UNESCO Chairholder Liette Vasseur has published a new book based on an analysis that was performed on a series of winter storms in 2010/ 2011 that caused considerable damage to coastal communities in Atlantic Canada.
Adaptation to Coastal Storms in Atlantic Canada, which was co-authored by Brock University’s Mary J. Thornbush and PI Steve Plante, of the Université du Québec à Rimouski, summarizes the results of the project and provides a perspective on how people in 10 coastal communities perceive and experience extreme weather events, and enhance their capacity to adapt and improve their resilience. It describes the outcome of two series of interviews and activities that were conducted during the project, as well as the lessons learned and general elements that should be considered when researchers collaborate with communities to define adaptation and resilience strategies.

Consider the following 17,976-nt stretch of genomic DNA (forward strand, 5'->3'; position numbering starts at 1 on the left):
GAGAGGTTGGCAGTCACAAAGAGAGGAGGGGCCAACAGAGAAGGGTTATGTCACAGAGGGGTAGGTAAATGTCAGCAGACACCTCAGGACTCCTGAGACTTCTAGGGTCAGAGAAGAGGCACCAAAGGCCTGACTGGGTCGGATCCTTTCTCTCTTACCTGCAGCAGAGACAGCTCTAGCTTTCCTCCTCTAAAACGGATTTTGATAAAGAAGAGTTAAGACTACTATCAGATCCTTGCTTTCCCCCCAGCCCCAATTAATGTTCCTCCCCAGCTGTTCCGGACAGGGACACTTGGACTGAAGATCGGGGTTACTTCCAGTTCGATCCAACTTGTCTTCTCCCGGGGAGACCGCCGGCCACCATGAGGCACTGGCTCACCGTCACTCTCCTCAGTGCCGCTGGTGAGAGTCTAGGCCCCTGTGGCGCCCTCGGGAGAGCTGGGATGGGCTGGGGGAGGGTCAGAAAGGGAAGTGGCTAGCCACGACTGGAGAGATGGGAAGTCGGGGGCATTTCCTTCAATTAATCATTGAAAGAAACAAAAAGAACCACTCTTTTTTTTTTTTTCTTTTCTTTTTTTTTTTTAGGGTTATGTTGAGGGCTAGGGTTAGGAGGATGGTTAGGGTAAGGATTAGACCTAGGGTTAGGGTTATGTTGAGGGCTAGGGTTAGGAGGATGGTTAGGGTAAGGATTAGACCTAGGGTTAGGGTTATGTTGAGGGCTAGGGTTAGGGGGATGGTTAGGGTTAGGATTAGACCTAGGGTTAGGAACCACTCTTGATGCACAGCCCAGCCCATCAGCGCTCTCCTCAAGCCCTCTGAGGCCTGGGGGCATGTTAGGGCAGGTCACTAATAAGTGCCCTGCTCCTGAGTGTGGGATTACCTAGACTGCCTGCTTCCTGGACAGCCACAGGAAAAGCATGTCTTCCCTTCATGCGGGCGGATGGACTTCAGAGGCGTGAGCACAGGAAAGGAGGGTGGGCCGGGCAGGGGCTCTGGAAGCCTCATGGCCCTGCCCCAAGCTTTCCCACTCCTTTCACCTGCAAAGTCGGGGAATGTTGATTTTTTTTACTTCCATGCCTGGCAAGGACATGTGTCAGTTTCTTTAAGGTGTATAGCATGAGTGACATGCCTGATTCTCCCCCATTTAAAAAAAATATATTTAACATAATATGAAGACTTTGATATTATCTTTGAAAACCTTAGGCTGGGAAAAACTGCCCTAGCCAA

With coastal storms increasing both in frequency and intensity, the book provides a guide that allows communities to better understand the priorities and options available to them in order to then take an active role in adaptation to climate change in their communities.
“We tried to find ways that the tools would be simple enough that the communities can use them and use a participatory approach,” said Vasseur. “It’s not only for coastal zones and it can be used in other countries. Because this was a large project of six years, we were able to develop a lot of tools that are now being used in other places, such as in a project in Ecuador.”
To learn more or purchase the e-book, visit the publisher’s website.